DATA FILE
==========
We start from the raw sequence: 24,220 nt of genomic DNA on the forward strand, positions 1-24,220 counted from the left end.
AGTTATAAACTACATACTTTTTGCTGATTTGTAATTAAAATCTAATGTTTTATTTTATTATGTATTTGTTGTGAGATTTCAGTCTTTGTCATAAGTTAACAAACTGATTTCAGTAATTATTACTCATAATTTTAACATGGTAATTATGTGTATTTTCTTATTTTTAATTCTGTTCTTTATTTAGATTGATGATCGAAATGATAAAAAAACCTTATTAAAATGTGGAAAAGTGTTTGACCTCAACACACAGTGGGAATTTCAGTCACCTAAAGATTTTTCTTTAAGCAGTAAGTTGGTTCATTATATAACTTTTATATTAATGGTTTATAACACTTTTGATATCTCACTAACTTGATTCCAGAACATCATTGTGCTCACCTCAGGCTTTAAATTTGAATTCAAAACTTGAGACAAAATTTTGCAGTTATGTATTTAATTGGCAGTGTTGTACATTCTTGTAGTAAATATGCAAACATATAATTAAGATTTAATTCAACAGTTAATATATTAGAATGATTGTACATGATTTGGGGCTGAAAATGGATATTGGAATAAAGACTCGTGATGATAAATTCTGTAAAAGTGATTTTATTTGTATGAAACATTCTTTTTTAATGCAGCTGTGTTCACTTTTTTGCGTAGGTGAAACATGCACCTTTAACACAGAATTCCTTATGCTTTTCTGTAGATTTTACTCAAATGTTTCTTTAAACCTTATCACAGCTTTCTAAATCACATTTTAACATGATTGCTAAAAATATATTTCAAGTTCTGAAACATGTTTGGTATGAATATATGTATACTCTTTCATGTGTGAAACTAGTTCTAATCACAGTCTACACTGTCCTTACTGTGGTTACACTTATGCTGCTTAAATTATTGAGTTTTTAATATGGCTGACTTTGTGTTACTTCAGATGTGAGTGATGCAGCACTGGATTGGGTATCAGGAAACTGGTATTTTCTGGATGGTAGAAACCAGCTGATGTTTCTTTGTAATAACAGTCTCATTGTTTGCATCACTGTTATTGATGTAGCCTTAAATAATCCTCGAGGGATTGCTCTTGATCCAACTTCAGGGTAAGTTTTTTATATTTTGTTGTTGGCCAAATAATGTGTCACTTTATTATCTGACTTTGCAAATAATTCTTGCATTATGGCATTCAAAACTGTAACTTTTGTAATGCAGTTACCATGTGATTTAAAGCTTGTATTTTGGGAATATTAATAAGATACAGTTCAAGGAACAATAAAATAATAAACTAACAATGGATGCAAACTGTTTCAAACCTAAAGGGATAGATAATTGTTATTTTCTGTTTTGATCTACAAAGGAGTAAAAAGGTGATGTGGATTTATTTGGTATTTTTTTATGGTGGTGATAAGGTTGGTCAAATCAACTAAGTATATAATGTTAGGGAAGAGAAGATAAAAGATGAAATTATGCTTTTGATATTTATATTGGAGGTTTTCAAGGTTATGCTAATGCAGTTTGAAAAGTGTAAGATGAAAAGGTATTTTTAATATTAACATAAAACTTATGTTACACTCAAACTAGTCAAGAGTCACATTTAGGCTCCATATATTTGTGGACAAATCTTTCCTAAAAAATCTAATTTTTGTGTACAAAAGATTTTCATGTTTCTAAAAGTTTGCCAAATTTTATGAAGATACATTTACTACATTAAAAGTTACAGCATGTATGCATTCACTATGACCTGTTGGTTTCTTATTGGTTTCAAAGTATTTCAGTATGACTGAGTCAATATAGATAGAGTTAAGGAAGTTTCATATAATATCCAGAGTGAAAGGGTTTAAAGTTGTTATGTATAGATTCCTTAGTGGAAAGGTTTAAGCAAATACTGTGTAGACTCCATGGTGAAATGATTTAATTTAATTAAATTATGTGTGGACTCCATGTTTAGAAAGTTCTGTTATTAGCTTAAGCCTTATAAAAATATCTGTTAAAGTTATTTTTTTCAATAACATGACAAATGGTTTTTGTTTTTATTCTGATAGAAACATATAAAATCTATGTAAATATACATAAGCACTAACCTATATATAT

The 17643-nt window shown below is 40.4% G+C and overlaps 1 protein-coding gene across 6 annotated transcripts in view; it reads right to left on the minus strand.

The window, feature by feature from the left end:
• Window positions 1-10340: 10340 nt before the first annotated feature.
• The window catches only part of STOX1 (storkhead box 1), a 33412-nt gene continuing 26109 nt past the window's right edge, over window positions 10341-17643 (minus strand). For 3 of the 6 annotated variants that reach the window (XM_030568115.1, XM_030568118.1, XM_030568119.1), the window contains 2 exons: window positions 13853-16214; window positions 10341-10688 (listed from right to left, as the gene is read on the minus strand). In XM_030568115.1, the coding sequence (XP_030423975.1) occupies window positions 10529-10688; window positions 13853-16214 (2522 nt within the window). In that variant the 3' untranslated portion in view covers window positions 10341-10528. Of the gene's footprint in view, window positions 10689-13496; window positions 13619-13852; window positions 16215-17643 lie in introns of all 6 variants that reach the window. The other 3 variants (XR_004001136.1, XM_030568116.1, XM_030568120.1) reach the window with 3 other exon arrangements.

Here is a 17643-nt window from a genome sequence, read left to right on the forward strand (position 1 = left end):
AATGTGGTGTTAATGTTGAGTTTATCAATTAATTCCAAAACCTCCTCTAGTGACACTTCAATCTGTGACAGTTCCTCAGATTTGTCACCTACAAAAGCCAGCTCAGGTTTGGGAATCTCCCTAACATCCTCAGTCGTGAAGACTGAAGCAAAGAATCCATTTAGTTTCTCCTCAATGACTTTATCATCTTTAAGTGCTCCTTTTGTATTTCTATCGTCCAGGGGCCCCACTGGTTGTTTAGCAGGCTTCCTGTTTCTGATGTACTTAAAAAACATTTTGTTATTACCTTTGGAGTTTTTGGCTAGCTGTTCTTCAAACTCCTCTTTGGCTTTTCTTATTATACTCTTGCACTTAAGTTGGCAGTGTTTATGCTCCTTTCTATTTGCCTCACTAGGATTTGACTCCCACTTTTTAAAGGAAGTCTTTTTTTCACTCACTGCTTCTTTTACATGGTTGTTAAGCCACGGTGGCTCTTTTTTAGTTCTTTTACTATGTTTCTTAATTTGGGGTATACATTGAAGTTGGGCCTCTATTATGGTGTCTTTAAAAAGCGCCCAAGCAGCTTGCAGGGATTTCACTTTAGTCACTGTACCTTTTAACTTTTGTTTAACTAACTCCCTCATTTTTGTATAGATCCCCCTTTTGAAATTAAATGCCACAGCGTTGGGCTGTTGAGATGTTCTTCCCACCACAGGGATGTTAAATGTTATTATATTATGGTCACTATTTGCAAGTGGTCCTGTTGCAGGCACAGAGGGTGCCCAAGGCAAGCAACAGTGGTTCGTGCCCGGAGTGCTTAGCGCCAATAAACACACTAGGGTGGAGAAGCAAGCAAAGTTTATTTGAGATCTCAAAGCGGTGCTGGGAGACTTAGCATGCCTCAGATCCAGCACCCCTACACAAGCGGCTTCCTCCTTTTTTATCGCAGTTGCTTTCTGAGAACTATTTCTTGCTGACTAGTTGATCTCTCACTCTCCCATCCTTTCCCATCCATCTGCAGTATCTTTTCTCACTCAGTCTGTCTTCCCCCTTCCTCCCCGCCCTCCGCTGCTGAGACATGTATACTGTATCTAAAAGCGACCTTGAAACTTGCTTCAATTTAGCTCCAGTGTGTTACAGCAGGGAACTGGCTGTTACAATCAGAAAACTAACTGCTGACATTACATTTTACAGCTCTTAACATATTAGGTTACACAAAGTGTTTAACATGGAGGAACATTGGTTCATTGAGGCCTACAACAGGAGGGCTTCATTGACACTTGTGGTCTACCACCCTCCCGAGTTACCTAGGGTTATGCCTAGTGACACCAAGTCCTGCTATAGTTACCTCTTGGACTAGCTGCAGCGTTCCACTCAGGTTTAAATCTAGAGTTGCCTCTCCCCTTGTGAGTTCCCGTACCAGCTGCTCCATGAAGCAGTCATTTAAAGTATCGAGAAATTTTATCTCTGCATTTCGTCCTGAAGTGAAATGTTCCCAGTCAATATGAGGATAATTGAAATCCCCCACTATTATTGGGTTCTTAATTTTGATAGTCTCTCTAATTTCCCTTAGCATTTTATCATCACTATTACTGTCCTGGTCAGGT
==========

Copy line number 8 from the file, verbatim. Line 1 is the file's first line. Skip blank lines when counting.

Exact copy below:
AATGTGGTGTTAATGTTGAGTTTATCAATTAATTCCAAAACCTCCTCTAGTGACACTTCAATCTGTGACAGTTCCTCAGATTTGTCACCTACAAAAGCCAGCTCAGGTTTGGGAATCTCCCTAACATCCTCAGTCGTGAAGACTGAAGCAAAGAATCCATTTAGTTTCTCCTCAATGACTTTATCATCTTTAAGTGCTCCTTTTGTATTTCTATCGTCCAGGGGCCCCACTGGTTGTTTAGCAGGCTTCCTGTTTCTGATGTACTTAAAAAACATTTTGTTATTACCTTTGGAGTTTTTGGCTAGCTGTTCTTCAAACTCCTCTTTGGCTTTTCTTATTATACTCTTGCACTTAAGTTGGCAGTGTTTATGCTCCTTTCTATTTGCCTCACTAGGATTTGACTCCCACTTTTTAAAGGAAGTCTTTTTTTCACTCACTGCTTCTTTTACATGGTTGTTAAGCCACGGTGGCTCTTTTTTAGTTCTTTTACTATGTTTCTTAATTTGGGGTATACATTGAAGTTGGGCCTCTATTATGGTGTCTTTAAAAAGCGCCCAAGCAGCTTGCAGGGATTTCACTTTAGTCACTGTACCTTTTAACTTTTGTTTAACTAACTCCCTCATTTTTGTATAGATCCCCCTTTTGAAATTAAATGCCACAGCGTTGGGCTGTTGAGATGTTCTTCCCACCACAGGGATGTTAAATGTTATTATATTATGGTCACTATTTGCAAGTGGTCCTGTTGCAGGCACAGAGGGTGCCCAAGGCAAGCAACAGTGGTTCGTGCCCGGAGTGCTTAGCGCCAATAAACACACTAGGGTGGAGAAGCAAGCAAAGTTTATTTGAGATCTCAAAGCGGTGCTGGGAGACTTAGCATGCCTCAGATCCAGCACCCCTACACAAGCGGCTTCCTCCTTTTTTATCGCAGTTGCTTTCTGAGAACTATTTCTTGCTGACTAGTTGATCTCTCACTCTCCCATCCTTTCCCATCCATCTGCAGTATCTTTTCTCACTCAGTCTGTCTTCCCCCTTCCTCCCCGCCCTCCGCTGCTGAGACATGTATACTGTATCTAAAAGCGACCTTGAAACTTGCTTCAATTTAGCTCCAGTGTGTTACAGCAGGGAACTGGCTGTTACAATCAGAAAACTAACTGCTGACATTACATTTTACAGCTCTTAACATATTAGGTTACACAAAGTGTTTAACATGGAGGAACATTGGTTCATTGAGGCCTACAACAGGAGGGCTTCATTGACACTTGTGGTCTACCACCCTCCCGAGTTACCTAGGGTTATGCCTAGTGACACCAAGTCCTGCTATAGTTACCTCTTGGACTAGCTGCAGCGTTCCACTCAGGTTTAAATCTAGAGTTGCCTCTCCCCTTGTGAGTTCCCGTACCAGCTGCTCCATGAAGCAGTCATTTAAAGTATCGAGAAATTTTATCTCTGCATTTCGTCCTGAAGTGAAATGTTCCCAGTCAATATGAGGATAATTGAAATCCCCCACTATTATTGGGTTCTTAATTTTGATAGTCTCTCTAATTTCCCTTAGCATTTTATCATCACTATTACTGTCCTGGTCAGGT